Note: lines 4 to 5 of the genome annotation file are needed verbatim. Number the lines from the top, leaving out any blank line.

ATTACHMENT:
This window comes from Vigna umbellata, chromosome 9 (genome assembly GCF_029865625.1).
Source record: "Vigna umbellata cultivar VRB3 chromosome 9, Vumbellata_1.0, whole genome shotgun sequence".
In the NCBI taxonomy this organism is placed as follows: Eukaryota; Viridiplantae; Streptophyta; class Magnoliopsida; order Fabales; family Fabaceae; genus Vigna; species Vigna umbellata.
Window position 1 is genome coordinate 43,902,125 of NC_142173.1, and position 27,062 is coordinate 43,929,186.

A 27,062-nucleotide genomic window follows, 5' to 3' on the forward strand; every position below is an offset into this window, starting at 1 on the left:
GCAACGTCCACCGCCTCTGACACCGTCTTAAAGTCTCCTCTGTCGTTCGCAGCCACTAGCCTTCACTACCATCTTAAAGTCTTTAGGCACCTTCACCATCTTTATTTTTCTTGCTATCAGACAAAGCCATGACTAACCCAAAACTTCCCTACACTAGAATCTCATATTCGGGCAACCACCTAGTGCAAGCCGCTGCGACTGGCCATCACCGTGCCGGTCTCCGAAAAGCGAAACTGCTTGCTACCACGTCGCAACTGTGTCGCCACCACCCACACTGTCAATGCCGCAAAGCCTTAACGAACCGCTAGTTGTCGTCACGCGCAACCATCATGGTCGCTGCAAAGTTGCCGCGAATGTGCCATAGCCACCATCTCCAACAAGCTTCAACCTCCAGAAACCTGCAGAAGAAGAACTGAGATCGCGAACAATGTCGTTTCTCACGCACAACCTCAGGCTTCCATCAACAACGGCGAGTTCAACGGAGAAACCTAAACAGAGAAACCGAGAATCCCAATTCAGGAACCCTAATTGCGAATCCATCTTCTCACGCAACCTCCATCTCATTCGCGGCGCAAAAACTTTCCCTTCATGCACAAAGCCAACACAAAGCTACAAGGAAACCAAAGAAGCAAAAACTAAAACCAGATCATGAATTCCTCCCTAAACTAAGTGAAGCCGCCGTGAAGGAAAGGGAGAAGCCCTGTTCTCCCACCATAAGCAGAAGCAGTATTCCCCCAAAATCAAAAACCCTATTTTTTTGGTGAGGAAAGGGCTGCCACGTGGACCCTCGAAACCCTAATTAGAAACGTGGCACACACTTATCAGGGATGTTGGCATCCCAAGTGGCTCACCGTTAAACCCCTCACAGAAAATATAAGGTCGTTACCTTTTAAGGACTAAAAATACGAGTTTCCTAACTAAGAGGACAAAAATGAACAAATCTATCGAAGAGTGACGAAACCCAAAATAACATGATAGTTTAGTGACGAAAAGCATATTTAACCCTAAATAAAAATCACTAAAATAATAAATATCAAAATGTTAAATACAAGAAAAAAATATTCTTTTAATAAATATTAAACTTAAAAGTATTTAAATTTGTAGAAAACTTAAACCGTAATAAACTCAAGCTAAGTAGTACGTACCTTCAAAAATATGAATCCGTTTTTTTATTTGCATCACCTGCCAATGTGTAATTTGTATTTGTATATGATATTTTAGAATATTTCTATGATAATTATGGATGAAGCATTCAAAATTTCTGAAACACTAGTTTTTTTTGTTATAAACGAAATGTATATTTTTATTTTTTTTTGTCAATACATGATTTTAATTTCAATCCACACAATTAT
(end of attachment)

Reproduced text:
Window position 1 is genome coordinate 43,902,125 of NC_142173.1, and position 27,062 is coordinate 43,929,186.

A 27,062-nucleotide genomic window follows, 5' to 3' on the forward strand; every position below is an offset into this window, starting at 1 on the left: